Thursday, January 15, 2009

Annual Report delivered January 11, 2009

In a little over a week, we will inaugurate a new president.  His campaign slogan was “Change,” and especially in the hard financial times we’ve experienced for the past year or so, many have been clamoring for change.

I have little doubt that things will change, let’s hope for the better.  We’ll just have to wait and see.

Change is also a theme for St. James’ as we enter into 2009.  Again, we hope it will be change for the better.  

There’s no way to get around the fact that 2008 was a hard year for St. James’, and 2009 doesn’t look to be any easier.  Our finances have been in a prolonged state of crisis, with reduced giving and increased costs.  Our Vestry -- a superb group this year -- ran headlong into burnout and frustration with the neverending nature of simply keeping our buildings functioning and paying our bills.  Even Christmas was difficult with horrible weather, injuries, sick supply clergy -- and of course, my absence which at the least complicated matters.  More on that later.

It’s probably best to toss out the worst of things right now, then look for rays of sun -- for there are many.  But looking out our financial situation, we see what can only be described as a crisis.  Diana Magel has served the capacity of treasurer with such dedication and skill that we can’t begin to appreciate her significance.  She has updated our financial system, taken on much of the work we once paid others to do and ferreted out countless holes in our accounting.  She has done all this in an atmosphere of shrinking revenue and increasing liabilities.  I applaud her.

Even with the best at the helm, however, our picture is bleak.  Pledges came in at roughly $17,000 lower than last year -- and we did not have a balanced budget last year.  Our endowment has lost much of its value so that we can’t take out nearly as much from it as we have in the past.  To do so would be to spend down the endowment very quickly -- and then be completely dependent on pledges alone.  

If we were dependent only on pledging, we would have to shut our doors.  If our giving does not increase, we will have to spend down the endowment and then shut our doors.  That’s why this year, we are asking all parishioners to reconsider their giving.  Liz and I made a nearly 10% increase in our pledge this year, so perhaps it’s not impossible for you as well.  

Does it matter if we close?  Yes.  Will the world notice?  People will find other churches, I’ll find another job, but yes, the world will notice because our unique voice which has a bigger impact than our size might indicate -- a voice that touches so many aspects of the local community -- would be silenced.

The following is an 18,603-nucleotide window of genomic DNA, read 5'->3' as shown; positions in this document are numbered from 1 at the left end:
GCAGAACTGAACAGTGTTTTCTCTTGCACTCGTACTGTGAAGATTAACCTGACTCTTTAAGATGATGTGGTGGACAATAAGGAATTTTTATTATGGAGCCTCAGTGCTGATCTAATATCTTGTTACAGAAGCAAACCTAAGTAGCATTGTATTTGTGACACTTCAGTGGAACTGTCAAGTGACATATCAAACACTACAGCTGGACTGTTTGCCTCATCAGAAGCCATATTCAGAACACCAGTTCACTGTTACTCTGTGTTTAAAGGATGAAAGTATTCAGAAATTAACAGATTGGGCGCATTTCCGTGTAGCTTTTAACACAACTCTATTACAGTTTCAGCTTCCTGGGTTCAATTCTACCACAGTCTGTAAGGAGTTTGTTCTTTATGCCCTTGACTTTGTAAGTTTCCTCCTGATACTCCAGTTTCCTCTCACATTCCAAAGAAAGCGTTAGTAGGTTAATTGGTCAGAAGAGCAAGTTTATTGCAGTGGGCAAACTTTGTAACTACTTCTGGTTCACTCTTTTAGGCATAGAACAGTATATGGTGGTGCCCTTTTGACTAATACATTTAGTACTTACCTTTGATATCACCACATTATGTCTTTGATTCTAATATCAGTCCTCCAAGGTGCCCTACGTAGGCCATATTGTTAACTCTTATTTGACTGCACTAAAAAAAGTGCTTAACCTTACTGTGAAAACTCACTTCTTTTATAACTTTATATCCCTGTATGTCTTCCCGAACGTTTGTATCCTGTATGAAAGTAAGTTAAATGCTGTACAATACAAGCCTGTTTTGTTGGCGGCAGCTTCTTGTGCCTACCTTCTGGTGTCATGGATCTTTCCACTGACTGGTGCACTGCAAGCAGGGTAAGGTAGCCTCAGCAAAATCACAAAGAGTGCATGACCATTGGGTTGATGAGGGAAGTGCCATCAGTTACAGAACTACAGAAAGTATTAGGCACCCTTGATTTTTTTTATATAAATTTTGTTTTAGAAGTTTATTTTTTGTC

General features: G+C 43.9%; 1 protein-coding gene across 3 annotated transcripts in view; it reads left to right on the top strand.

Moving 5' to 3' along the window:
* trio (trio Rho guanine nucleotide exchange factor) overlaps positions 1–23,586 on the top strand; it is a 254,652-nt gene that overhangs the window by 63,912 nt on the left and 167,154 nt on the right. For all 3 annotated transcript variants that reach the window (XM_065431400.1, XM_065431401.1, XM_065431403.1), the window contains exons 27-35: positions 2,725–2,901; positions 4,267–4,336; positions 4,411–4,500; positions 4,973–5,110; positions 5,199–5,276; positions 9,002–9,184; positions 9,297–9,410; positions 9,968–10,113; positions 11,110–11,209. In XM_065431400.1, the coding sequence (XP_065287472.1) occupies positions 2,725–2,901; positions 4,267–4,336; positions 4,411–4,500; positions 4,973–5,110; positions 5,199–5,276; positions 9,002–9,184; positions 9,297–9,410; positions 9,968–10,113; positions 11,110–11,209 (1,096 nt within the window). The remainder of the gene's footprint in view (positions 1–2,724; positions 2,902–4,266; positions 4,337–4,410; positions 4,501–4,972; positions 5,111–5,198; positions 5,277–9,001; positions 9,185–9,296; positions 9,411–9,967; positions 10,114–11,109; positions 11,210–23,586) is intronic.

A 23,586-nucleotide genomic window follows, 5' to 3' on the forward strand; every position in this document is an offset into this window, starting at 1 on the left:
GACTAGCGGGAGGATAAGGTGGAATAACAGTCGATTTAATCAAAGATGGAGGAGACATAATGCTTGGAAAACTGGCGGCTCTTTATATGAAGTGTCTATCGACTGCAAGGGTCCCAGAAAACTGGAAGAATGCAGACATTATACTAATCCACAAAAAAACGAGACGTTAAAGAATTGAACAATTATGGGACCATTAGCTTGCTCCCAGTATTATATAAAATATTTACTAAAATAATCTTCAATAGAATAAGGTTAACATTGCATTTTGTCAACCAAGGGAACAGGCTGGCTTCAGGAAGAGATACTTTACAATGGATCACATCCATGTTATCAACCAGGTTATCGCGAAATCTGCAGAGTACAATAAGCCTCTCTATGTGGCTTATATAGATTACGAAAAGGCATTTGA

Things are hard at a leadership level, too.  While our Vestry members have worked hard and ably, we have had a difficult time finding replacements for those who are rotating off.  I was gratified last Sunday that a couple of people did approach me to offer themselves.  Unfortunately, one hasn’t been at St. James’ long enough to be eligible -- though he will be next year!  

The point is that we as a congregation are not seeing the work of the Vestry as important enough to inconvenience ourselves for.  It means another night out each month.  It means dealing with budgets and main-tenance issues and employee issues.  But it also gives each and every one of us the chance to affect the work of the church.  It gives anyone who ever wanted to steer the direction of the church a chance to do just that.  If you’ve ever wanted a say in the decisions made here, you do so by joining the Vestry.

This year, as you may have noticed, we changed the ballot to allow you to personally address the issues I’ve just mentioned.  It is one of the changes we are committed to making so that St. James’ will continue to serve Christ in the community of Hyde Park for years to come.

Elizabath O’Connor wrote in her book, The New Community:  “The church that educates for a new society will live out in its structures what it proclaims. The very structures themselves educate. When our acts mirror our words, they give to our words a transforming power.”

We are seeking to live out in our structures what we proclaim: a community of hope and love that seeks out Christ in each person and serves each with joy and love.  A Community dedicated to knowing Christ in our own hearts and minds.

One change the executive committee of the Vestry has made -- the executive committee consists of the wardens, the treasurer, the clerk and the rector -- is to eliminate Vestry committee assignments.  We found one of the frustrations for Vestry members was to be assigned to a committee whether or not that committee was actively functioning.  Each month we asked for reports when in fact there was nothing to report. 

Furthermore, some members found themselves carrying the weight of work that was too much for one person.  Now, for functions that cannot be eliminated, the entire Vestry will act as a committee of the whole.  We believe this is living out our message in our structure -- eliminating that which exists simply because it was always there before, and seeking out that which enhances our community.

Now, if you are thoroughly depressed, DON’T BE!  On the other hand, if you feel a bit guilty because maybe you haven’t taken the work of Christ at St. James’ as seriously as you might, well, a little instructive guilt can be healthy as long as it doesn’t slip into shame.  Just think of it as your chance to take a more active part in the Kingdom of God.